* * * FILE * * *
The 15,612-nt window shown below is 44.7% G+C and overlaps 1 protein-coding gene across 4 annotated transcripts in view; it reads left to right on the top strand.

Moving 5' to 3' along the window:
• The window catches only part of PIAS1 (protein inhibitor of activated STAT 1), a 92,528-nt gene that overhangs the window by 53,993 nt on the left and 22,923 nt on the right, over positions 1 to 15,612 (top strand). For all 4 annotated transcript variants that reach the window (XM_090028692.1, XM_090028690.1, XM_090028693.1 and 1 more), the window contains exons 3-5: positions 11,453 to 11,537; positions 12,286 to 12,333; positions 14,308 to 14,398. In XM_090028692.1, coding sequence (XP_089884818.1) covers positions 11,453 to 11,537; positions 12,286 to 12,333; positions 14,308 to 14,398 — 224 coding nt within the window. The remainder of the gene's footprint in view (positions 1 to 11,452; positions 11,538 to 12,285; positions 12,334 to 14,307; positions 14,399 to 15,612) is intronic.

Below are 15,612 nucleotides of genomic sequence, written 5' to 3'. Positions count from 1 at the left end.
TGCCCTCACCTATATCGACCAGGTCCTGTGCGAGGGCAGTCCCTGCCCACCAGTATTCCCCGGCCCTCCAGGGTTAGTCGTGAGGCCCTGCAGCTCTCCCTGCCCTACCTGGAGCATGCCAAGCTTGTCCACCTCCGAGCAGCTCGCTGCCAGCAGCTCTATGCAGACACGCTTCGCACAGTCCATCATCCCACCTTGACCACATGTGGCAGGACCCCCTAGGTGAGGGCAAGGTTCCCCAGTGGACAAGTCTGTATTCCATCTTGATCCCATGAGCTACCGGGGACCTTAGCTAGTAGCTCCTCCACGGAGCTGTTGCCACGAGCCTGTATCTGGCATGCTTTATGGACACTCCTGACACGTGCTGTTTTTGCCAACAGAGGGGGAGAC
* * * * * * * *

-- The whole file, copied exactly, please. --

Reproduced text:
The 15,612-nt window shown below is 44.7% G+C and overlaps 1 protein-coding gene across 4 annotated transcripts in view; it reads left to right on the top strand.

Moving 5' to 3' along the window:
• The window catches only part of PIAS1 (protein inhibitor of activated STAT 1), a 92,528-nt gene that overhangs the window by 53,993 nt on the left and 22,923 nt on the right, over positions 1 to 15,612 (top strand). For all 4 annotated transcript variants that reach the window (XM_090028692.1, XM_090028690.1, XM_090028693.1 and 1 more), the window contains exons 3-5: positions 11,453 to 11,537; positions 12,286 to 12,333; positions 14,308 to 14,398. In XM_090028692.1, coding sequence (XP_089884818.1) covers positions 11,453 to 11,537; positions 12,286 to 12,333; positions 14,308 to 14,398 — 224 coding nt within the window. The remainder of the gene's footprint in view (positions 1 to 11,452; positions 11,538 to 12,285; positions 12,334 to 14,307; positions 14,399 to 15,612) is intronic.

Below are 15,612 nucleotides of genomic sequence, written 5' to 3'. Positions count from 1 at the left end.
TGCCCTCACCTATATCGACCAGGTCCTGTGCGAGGGCAGTCCCTGCCCACCAGTATTCCCCGGCCCTCCAGGGTTAGTCGTGAGGCCCTGCAGCTCTCCCTGCCCTACCTGGAGCATGCCAAGCTTGTCCACCTCCGAGCAGCTCGCTGCCAGCAGCTCTATGCAGACACGCTTCGCACAGTCCATCATCCCACCTTGACCACATGTGGCAGGACCCCCTAGGTGAGGGCAAGGTTCCCCAGTGGACAAGTCTGTATTCCATCTTGATCCCATGAGCTACCGGGGACCTTAGCTAGTAGCTCCTCCACGGAGCTGTTGCCACGAGCCTGTATCTGGCATGCTTTATGGACACTCCTGACACGTGCTGTTTTTGCCAACAGAGGGGGAGAC